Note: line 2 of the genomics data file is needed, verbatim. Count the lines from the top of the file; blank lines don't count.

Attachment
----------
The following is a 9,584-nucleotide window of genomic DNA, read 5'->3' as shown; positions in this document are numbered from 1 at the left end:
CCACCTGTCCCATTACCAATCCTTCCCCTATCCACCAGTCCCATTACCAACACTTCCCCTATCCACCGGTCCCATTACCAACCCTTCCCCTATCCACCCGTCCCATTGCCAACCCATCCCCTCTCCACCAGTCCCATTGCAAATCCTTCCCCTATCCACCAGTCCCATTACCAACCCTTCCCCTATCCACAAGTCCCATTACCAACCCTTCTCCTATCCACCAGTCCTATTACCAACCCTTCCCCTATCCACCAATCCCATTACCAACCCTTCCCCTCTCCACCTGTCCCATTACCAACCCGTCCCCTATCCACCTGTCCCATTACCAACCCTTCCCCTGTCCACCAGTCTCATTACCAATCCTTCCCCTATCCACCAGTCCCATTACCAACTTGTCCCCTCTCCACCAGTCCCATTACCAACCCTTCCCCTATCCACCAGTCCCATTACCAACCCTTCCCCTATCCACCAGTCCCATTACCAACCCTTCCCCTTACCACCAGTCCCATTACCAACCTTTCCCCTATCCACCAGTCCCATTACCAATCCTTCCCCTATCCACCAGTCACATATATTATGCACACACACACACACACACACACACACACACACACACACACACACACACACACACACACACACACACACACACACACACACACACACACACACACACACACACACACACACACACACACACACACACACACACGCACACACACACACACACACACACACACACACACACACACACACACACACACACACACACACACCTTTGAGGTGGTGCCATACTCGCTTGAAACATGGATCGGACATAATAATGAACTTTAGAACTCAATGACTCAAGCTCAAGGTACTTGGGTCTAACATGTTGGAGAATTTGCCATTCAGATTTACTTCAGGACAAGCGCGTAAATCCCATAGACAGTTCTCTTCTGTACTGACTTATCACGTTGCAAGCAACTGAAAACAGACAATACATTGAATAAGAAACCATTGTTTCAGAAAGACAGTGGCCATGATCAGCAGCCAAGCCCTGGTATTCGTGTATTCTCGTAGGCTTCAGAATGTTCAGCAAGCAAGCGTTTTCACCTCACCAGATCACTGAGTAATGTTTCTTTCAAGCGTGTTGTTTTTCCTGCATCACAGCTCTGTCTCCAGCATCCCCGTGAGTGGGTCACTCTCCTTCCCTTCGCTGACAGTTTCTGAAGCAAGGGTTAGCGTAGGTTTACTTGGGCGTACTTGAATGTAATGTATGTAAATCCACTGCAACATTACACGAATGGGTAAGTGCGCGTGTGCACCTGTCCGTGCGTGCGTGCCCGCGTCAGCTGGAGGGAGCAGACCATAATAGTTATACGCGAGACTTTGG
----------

CCACCTGTCCCATTACCAATCCTTCCCCTATCCACCAGTCCCATTACCAACACTTCCCCTATCCACCGGTCCCATTACCAACCCTTCCCCTATCCACCCGTCCCATTGCCAACCCATCCCCTCTCCACCAGTCCCATTGCAAATCCTTCCCCTATCCACCAGTCCCATTACCAACCCTTCCCCTATCCACAAGTCCCATTACCAACCCTTCTCCTATCCACCAGTCCTATTACCAACCCTTCCCCTATCCACCAATCCCATTACCAACCCTTCCCCTCTCCACCTGTCCCATTACCAACCCGTCCCCTATCCACCTGTCCCATTACCAACCCTTCCCCTGTCCACCAGTCTCATTACCAATCCTTCCCCTATCCACCAGTCCCATTACCAACTTGTCCCCTCTCCACCAGTCCCATTACCAACCCTTCCCCTATCCACCAGTCCCATTACCAACCCTTCCCCTATCCACCAGTCCCATTACCAACCCTTCCCCTTACCACCAGTCCCATTACCAACCTTTCCCCTATCCACCAGTCCCATTACCAATCCTTCCCCTATCCACCAGTCACATATATTATGCACACACACACACACACACACACACACACACACACACACACACACACACACACACACACACACACACACACACACACACACACACACACACACACACACACACACACACACACACACACACACACACACACACGCACACACACACACACACACACACACACACACACACACACACACACACACACACACACACACACCTTTGAGGTGGTGCCATACTCGCTTGAAACATGGATCGGACATAATAATGAACTTTAGAACTCAATGACTCAAGCTCAAGGTACTTGGGTCTAACATGTTGGAGAATTTGCCATTCAGATTTACTTCAGGACAAGCGCGTAAATCCCATAGACAGTTCTCTTCTGTACTGACTTATCACGTTGCAAGCAACTGAAAACAGACAATACATTGAATAAGAAACCATTGTTTCAGAAAGACAGTGGCCATGATCAGCAGCCAAGCCCTGGTATTCGTGTATTCTCGTAGGCTTCAGAATGTTCAGCAAGCAAGCGTTTTCACCTCACCAGATCACTGAGTAATGTTTCTTTCAAGCGTGTTGTTTTTCCTGCATCACAGCTCTGTCTCCAGCATCCCCGTGAGTGGGTCACTCTCCTTCCCTTCGCTGACAGTTTCTGAAGCAAGGGTTAGCGTAGGTTTACTTGGGCGTACTTGAATGTAATGTATGTAAATCCACTGCAACATTACACGAATGGGTAAGTGCGCGTGTGCACCTGTCCGTGCGTGCGTGCCCGCGTCAGCTGGAGGGAGCAGACCATAATAGTTATACGCGAGACTTTGG